Reflex sympathetic dystrophy in children: treatment with transcutaneous electric nerve stimulation

Pediatrics. 1988 Nov;82(5):728-32.


During the past 6 years, ten children with reflex sympathetic dystrophy were treated. Pain in an extremity was the initial complaint in all patients. The pain was unilateral in 90% of the patients; upper and lower extremities were affected with equal frequency. Tenderness to palpation, extreme hyperesthesia, and dysesthesia were other dominant features. All patients had some evidence of autonomic nervous system dysfunction in the affected extremity (swelling, color change, decreased temperature, and/or hyperhidrosis). The median duration of symptoms prior to referral and diagnosis was 5 months. All children were treated as outpatients with a transcutaneous electric nerve stimulator and home-based physical therapy. With this regimen, seven patients had complete remission within 2 months. Two other patients improved with transcutaneous electric nerve stimulation therapy, and one patient had no response to transcutaneous electric nerve stimulation. Reflex sympathetic dystrophy is frequently underdiagnosed in children. Increased awareness of this syndrome is important because accurate diagnosis is crucial and transcutaneous electric nerve stimulation offers a safe, simple, and effective outpatient therapy for reflex sympathetic dystrophy in children.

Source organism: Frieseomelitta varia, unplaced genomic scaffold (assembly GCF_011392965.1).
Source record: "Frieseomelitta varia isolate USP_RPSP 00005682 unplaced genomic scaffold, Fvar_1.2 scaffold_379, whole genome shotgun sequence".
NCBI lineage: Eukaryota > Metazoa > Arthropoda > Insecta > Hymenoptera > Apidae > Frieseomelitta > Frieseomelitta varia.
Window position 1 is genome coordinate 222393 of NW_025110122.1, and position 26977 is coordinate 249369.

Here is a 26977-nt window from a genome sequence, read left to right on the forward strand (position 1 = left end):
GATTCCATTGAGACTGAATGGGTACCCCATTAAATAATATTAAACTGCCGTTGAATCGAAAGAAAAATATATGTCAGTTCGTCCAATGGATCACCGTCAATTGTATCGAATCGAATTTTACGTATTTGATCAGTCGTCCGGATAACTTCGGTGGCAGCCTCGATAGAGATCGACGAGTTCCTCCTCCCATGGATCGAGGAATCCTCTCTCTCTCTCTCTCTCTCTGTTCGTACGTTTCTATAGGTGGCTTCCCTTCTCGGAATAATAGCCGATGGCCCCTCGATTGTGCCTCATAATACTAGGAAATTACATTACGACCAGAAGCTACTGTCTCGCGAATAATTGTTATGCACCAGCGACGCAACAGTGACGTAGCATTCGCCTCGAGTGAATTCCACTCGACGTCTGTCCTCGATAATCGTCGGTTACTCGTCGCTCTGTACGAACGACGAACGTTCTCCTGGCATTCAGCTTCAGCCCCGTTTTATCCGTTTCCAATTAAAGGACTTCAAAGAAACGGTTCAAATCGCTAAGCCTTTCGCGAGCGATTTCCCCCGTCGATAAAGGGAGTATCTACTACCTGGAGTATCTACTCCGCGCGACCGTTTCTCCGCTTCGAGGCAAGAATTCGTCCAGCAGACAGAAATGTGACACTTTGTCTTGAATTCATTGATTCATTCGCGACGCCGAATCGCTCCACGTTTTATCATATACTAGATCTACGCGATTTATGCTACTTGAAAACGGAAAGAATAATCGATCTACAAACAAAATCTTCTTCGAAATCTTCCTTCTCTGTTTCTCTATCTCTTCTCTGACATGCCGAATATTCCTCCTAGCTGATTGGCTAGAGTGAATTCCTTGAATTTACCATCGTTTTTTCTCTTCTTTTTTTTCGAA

MeSH terms

  • Adolescent
  • Child
  • Combined Modality Therapy
  • Electric Stimulation Therapy*
  • Extremities
  • Female
  • Humans
  • Male
  • Physical Therapy Modalities
  • Reflex Sympathetic Dystrophy / therapy*
  • Transcutaneous Electric Nerve Stimulation*